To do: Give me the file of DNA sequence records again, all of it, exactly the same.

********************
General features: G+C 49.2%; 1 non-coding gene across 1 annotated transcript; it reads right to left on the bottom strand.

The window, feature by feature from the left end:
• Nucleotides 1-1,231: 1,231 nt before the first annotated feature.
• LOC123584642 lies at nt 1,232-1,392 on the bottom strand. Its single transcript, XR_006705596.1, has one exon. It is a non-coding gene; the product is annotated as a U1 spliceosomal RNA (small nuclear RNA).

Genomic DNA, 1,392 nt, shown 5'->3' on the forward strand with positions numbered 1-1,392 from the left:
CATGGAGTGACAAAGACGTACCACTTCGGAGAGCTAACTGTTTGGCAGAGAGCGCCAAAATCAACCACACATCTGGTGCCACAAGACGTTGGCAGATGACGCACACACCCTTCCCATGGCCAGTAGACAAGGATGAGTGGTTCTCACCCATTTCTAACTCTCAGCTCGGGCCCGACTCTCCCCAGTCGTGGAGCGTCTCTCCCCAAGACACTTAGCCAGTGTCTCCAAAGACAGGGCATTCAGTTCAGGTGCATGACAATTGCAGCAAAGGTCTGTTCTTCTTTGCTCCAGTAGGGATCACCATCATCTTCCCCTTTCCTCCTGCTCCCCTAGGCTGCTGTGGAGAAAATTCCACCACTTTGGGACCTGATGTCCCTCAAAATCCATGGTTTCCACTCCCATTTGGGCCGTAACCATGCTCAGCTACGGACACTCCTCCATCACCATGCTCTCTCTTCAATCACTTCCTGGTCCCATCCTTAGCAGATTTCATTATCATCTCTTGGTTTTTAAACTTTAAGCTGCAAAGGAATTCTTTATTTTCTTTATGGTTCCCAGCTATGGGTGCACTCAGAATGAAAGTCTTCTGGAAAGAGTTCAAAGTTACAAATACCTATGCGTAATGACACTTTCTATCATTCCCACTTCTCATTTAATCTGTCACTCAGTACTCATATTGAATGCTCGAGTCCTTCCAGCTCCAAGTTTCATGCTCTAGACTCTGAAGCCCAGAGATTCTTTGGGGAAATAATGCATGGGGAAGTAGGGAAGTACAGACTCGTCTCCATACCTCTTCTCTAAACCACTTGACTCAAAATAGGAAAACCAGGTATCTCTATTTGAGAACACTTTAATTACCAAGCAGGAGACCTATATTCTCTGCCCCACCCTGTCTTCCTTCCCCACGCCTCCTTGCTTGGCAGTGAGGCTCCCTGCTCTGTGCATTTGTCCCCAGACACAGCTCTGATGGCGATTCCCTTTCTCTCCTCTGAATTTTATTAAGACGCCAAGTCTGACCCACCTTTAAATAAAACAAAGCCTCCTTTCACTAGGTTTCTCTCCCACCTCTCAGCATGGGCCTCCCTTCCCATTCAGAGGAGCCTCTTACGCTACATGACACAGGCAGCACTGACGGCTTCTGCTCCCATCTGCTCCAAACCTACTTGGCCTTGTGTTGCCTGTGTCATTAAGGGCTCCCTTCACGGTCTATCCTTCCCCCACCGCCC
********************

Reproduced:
General features: G+C 49.2%; 1 non-coding gene across 1 annotated transcript; it reads right to left on the bottom strand.

The window, feature by feature from the left end:
• Nucleotides 1-1,231: 1,231 nt before the first annotated feature.
• LOC123584642 lies at nt 1,232-1,392 on the bottom strand. Its single transcript, XR_006705596.1, has one exon. It is a non-coding gene; the product is annotated as a U1 spliceosomal RNA (small nuclear RNA).

Genomic DNA, 1,392 nt, shown 5'->3' on the forward strand with positions numbered 1-1,392 from the left:
CATGGAGTGACAAAGACGTACCACTTCGGAGAGCTAACTGTTTGGCAGAGAGCGCCAAAATCAACCACACATCTGGTGCCACAAGACGTTGGCAGATGACGCACACACCCTTCCCATGGCCAGTAGACAAGGATGAGTGGTTCTCACCCATTTCTAACTCTCAGCTCGGGCCCGACTCTCCCCAGTCGTGGAGCGTCTCTCCCCAAGACACTTAGCCAGTGTCTCCAAAGACAGGGCATTCAGTTCAGGTGCATGACAATTGCAGCAAAGGTCTGTTCTTCTTTGCTCCAGTAGGGATCACCATCATCTTCCCCTTTCCTCCTGCTCCCCTAGGCTGCTGTGGAGAAAATTCCACCACTTTGGGACCTGATGTCCCTCAAAATCCATGGTTTCCACTCCCATTTGGGCCGTAACCATGCTCAGCTACGGACACTCCTCCATCACCATGCTCTCTCTTCAATCACTTCCTGGTCCCATCCTTAGCAGATTTCATTATCATCTCTTGGTTTTTAAACTTTAAGCTGCAAAGGAATTCTTTATTTTCTTTATGGTTCCCAGCTATGGGTGCACTCAGAATGAAAGTCTTCTGGAAAGAGTTCAAAGTTACAAATACCTATGCGTAATGACACTTTCTATCATTCCCACTTCTCATTTAATCTGTCACTCAGTACTCATATTGAATGCTCGAGTCCTTCCAGCTCCAAGTTTCATGCTCTAGACTCTGAAGCCCAGAGATTCTTTGGGGAAATAATGCATGGGGAAGTAGGGAAGTACAGACTCGTCTCCATACCTCTTCTCTAAACCACTTGACTCAAAATAGGAAAACCAGGTATCTCTATTTGAGAACACTTTAATTACCAAGCAGGAGACCTATATTCTCTGCCCCACCCTGTCTTCCTTCCCCACGCCTCCTTGCTTGGCAGTGAGGCTCCCTGCTCTGTGCATTTGTCCCCAGACACAGCTCTGATGGCGATTCCCTTTCTCTCCTCTGAATTTTATTAAGACGCCAAGTCTGACCCACCTTTAAATAAAACAAAGCCTCCTTTCACTAGGTTTCTCTCCCACCTCTCAGCATGGGCCTCCCTTCCCATTCAGAGGAGCCTCTTACGCTACATGACACAGGCAGCACTGACGGCTTCTGCTCCCATCTGCTCCAAACCTACTTGGCCTTGTGTTGCCTGTGTCATTAAGGGCTCCCTTCACGGTCTATCCTTCCCCCACCGCCC